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U.S. sanctions more Cuban officials; Mayorkas meets with Cuban Americans

The Homeland Security secretary also met with the Haitian American community to address the response to the Haitian earthquake.
Secretary of Homeland Security Alejandro Mayorkas speaks in Brownsville, Texas, on Aug. 12, 2021.
Homeland Security Secretary Alejandro Mayorkas speaks in Brownsville, Texas, on Aug. 12.Go Nakamura / Reuters file

MIAMI — The U.S. sanctioned more Cuban officials involved in the crackdown on anti-government protesters in Cuba last month after a meeting Thursday with Homeland Security Secretary Alejandro Mayorkas and Cuban Americans in Miami.

Two Cuban people with the Cuban Ministry of Revolutionary Armed Forces and one with the Cuban Interior Ministry were sanctioned, the Treasury Department announced.

The meeting between Mayorkas and over a dozen Cuban Americans was closed to the media.

The group Mayorkas met with “was incredibly diverse,” said Felice Gorordo, CEO of the technology company eMerge Americas, who attended the meeting. “There were folks who don’t necessarily agree on tactics when it comes to Cuba policy but are firmly united in a common goal to support our brothers and sisters on the island.”

Miami Mayor Francis Suarez, a Republican, and Cuban activist Rosa María Payá were also in attendance.

President Joe Biden met with Cuban Americans last month at the White House and drew some criticism for not including a more diverse ideological group.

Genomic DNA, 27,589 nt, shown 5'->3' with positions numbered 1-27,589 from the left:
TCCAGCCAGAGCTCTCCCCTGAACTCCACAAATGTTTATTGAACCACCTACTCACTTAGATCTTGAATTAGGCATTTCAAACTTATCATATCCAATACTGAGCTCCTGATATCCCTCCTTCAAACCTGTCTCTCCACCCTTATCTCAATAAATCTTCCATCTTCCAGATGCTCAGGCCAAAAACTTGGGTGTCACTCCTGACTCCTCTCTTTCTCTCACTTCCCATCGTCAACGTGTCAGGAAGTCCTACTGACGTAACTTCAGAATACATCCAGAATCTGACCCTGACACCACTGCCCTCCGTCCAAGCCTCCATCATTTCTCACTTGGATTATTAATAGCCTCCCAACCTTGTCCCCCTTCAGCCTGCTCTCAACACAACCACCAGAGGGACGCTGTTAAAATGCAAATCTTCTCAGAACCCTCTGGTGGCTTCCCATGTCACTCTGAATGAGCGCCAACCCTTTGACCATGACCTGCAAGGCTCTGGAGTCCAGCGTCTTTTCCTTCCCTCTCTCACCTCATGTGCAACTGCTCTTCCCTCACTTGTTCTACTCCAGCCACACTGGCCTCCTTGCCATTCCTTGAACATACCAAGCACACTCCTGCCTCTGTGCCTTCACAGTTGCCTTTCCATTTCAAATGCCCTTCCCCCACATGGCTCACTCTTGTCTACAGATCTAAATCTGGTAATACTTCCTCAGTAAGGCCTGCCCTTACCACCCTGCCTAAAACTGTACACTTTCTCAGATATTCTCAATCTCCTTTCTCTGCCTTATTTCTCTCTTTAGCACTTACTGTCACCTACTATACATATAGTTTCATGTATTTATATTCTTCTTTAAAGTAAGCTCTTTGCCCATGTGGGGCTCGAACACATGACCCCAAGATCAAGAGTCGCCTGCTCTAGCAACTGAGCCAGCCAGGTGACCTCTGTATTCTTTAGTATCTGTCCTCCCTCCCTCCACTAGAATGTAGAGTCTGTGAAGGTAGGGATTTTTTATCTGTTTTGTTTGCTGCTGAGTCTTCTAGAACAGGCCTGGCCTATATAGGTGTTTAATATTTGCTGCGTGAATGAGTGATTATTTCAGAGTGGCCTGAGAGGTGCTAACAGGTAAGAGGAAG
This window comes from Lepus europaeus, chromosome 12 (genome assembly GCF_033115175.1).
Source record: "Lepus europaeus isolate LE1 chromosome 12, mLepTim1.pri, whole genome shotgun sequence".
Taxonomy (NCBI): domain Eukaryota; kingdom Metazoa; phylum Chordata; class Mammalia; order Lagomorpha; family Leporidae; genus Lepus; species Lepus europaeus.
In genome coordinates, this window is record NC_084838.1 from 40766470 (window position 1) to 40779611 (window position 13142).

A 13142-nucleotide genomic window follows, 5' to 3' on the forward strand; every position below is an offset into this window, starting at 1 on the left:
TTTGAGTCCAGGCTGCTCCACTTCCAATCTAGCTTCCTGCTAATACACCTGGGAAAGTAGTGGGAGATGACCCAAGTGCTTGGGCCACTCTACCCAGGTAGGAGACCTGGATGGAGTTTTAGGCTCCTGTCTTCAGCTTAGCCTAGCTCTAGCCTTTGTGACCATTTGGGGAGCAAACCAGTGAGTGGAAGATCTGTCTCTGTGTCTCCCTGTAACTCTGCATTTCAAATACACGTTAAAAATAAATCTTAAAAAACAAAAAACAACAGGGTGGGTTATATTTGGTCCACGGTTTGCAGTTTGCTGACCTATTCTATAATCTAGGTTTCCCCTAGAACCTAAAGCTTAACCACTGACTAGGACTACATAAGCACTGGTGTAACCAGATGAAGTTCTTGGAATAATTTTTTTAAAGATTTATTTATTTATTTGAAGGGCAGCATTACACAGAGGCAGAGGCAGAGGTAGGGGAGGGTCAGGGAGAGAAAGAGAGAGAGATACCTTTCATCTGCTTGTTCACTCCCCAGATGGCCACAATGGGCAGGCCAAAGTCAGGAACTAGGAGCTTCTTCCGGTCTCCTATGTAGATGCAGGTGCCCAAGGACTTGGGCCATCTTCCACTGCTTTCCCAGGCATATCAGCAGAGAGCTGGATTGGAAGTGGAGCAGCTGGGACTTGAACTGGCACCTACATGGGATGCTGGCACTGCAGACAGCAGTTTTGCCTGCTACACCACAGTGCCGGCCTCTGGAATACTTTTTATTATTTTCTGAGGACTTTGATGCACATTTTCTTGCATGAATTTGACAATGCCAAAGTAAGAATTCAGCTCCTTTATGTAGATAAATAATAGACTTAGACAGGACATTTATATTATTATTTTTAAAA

After the protests in Cuba, Florida Democrats urged Biden to address Cuban Americans in Miami, saying it was a unique opportunity to address their concerns.

Cuba’s historic popular uprising July 11 led to a wave of arrests by the government. Hundreds of people are still detained, and many have received summary trials. Cuba also faces one of the worst outbreaks of Covid-19 in the world amid shortages in medicine and a rundown health care system.

Biden has previously sanctioned Cuban officials, as well as the Cuban National Revolutionary Police and an elite brigade of government forces. He has also kept Cuba on the list of countries that aren’t cooperating fully with U.S. efforts to fight terrorism.

Mayorkas met with members of Miami’s large Haitian American community Thursday to discuss the U.S.’s response to Saturday’s 7.2-magnitude earthquake.

Tension has grown in Haiti over the slow pace at which aid is reaching victims after the earthquake, which killed over 2,000 people. In the U.S., some in the Haitian community are asking the administration to extend Temporary Protected Status to Haitians affected by the earthquake.

Search-and-rescue operations in Haiti were complicated because of Tropical Storm Grace. The country was already dealing with the assassination of President Jovenel Moïse last month, as well as the coronavirus pandemic and worsening violence.

The National Security Council’s senior director for the Western Hemisphere, Juan Gonzalez, also met with Colombian Americans and Venezuelan Americans in Miami.

“The Colombian diaspora community is one of the largest communities in Florida,” said Evelyn Pérez-Verdía, a Colombian American and a Democratic adviser on Latino issues. “It means so much to us for the administration to come down and listen to the needs we see in our communities.”

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